We want to keep copyright for commercial purposes, but we want to set all non-commercial copying and use free, schreiben Christian Engström (Member of the European Parlament) und Rick Falkvinge in ihrem Buch The Case for Copyright Reform. Das Buch ist frei zugänglich und unter eine CC0-Lizenz (Copyleft) veröffentlicht.
Auszug aus dem Buch:
The Pirate Party does not want to abolish copyright; we want to
reform it. We want to keep copyright for commercial purposes, but
we want to set all non-commercial copying and use free.
This reform is urgent, as the attempts to enforce today’s ban
on non-commercial sharing of culture between private citizens are
threatening fundamental rights, such as the right to private communication,
freedom of information, and even the right to due process.
File sharing is when two private individuals send ones and zeros
to each other. The only way to even try to limit file sharing, is to introduce
surveillance of everybody’s private communication. There
is no way to separate private messages from copyrighted material
without opening the messages and checking the contents. Gone is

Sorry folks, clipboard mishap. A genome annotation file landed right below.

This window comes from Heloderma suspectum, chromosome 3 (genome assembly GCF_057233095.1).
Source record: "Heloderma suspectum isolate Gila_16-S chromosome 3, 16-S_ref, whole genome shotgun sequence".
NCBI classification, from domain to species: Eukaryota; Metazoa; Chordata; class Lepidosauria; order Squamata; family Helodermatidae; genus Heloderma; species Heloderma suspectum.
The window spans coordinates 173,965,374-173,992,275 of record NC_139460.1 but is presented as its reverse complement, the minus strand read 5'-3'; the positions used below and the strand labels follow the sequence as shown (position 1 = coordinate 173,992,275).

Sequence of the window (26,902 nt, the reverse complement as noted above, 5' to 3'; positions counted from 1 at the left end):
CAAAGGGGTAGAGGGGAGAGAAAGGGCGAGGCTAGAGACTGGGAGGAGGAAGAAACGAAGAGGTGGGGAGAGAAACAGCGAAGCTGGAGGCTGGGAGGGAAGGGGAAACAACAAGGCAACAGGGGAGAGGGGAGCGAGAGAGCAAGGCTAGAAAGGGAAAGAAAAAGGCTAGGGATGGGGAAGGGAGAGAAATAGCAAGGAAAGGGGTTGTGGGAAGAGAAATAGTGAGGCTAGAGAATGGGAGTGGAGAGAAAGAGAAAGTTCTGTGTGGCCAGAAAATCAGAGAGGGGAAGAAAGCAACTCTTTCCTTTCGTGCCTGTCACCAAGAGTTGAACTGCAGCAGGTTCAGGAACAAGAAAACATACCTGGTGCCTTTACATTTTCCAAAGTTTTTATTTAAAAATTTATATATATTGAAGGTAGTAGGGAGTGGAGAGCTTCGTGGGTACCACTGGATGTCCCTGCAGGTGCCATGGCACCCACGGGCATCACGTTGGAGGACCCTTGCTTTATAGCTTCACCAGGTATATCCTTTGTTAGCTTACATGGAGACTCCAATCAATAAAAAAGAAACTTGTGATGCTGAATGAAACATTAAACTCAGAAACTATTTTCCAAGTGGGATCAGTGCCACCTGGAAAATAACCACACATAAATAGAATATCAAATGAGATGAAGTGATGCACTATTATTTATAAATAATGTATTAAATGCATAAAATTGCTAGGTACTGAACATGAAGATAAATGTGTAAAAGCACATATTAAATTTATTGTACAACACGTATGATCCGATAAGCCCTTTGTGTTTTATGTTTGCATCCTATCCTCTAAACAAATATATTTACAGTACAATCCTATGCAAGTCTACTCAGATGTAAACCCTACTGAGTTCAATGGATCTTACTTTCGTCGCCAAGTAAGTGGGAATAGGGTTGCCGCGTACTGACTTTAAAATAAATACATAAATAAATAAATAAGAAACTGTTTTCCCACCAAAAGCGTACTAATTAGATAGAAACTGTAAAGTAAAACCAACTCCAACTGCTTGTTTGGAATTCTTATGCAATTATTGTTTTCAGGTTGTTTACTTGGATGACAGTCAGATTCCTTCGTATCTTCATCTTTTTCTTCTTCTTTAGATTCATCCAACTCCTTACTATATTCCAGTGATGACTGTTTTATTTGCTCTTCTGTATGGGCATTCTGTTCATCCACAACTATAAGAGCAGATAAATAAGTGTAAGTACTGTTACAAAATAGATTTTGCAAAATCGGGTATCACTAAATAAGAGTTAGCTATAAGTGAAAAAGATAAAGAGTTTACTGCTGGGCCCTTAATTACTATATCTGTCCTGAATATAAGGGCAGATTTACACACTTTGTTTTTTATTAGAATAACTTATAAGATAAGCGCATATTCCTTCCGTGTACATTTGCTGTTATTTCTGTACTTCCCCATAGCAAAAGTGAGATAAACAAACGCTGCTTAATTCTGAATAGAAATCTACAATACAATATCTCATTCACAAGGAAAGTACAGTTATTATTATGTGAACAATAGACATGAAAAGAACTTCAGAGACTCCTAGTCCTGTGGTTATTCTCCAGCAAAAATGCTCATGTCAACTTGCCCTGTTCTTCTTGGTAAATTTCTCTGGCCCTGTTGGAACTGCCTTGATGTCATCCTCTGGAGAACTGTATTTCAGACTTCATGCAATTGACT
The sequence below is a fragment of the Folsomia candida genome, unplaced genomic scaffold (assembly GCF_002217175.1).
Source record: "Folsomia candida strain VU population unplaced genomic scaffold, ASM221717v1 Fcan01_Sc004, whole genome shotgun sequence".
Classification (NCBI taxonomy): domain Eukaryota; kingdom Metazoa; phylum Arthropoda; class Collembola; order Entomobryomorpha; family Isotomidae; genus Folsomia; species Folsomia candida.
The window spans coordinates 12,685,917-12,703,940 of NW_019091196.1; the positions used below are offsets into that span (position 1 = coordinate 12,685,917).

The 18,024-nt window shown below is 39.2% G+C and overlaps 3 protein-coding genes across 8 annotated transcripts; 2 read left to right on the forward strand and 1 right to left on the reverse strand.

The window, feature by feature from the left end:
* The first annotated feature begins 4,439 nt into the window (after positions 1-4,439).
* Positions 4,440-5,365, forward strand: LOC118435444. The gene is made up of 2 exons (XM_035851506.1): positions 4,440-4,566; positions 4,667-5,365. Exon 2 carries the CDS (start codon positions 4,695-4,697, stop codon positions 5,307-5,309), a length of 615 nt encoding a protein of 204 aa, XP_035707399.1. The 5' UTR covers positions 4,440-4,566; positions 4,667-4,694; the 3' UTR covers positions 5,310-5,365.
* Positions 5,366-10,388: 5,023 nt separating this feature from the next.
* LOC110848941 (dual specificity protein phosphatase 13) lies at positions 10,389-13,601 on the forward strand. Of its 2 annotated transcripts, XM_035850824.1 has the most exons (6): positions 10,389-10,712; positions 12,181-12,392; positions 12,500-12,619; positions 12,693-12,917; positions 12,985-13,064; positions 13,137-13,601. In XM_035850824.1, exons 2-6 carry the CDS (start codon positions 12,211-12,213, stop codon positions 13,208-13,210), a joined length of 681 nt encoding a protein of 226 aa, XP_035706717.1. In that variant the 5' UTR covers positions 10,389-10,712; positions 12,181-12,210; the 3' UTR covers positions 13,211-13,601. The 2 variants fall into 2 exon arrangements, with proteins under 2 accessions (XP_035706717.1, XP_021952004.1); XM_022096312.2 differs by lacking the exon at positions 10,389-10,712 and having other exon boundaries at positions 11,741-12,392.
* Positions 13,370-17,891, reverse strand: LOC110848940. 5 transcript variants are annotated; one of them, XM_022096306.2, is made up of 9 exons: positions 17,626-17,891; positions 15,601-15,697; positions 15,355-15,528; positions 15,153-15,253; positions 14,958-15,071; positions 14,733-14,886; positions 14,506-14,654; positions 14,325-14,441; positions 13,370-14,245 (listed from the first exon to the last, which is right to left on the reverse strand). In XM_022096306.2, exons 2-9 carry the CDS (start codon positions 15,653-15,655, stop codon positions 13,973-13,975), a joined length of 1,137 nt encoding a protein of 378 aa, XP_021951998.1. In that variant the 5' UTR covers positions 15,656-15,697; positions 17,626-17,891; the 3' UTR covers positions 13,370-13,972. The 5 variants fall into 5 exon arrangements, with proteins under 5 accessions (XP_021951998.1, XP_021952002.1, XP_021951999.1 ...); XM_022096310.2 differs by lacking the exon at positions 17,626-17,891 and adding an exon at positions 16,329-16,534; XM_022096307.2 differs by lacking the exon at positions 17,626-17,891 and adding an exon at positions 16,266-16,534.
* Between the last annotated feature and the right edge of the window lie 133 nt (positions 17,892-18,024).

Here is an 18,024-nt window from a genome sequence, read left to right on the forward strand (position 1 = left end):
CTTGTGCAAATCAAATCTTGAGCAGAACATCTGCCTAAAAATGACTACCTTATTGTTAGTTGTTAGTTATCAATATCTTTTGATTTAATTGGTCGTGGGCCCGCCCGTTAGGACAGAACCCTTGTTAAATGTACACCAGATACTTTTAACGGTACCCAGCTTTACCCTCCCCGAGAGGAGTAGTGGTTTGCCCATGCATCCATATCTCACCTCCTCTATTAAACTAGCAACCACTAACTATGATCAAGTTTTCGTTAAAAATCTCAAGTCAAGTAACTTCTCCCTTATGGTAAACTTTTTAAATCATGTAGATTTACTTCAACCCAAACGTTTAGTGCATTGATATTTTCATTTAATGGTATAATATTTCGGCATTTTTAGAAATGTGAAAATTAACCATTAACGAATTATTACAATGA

the postal secret, the right to communicate in private with your
lawyer or your web-cam flirt, or your whistle-blower protection if
you want to give a sensitive story to a journalist.
We are not prepared to give up our fundamental rights to enforce
today’s copyright. The right to privacy is more important than
the right of big media companies to continue to make money in the
same way as before, because the latter right does not even exist.
Today’s copyright also prevents or restricts many new and exciting
cultural expressions. Sampled music on MySpace, remixes on
YouTube, or why not a Wikipedia filled with lots of pictures and
music in the articles? Copyright legislation says no.
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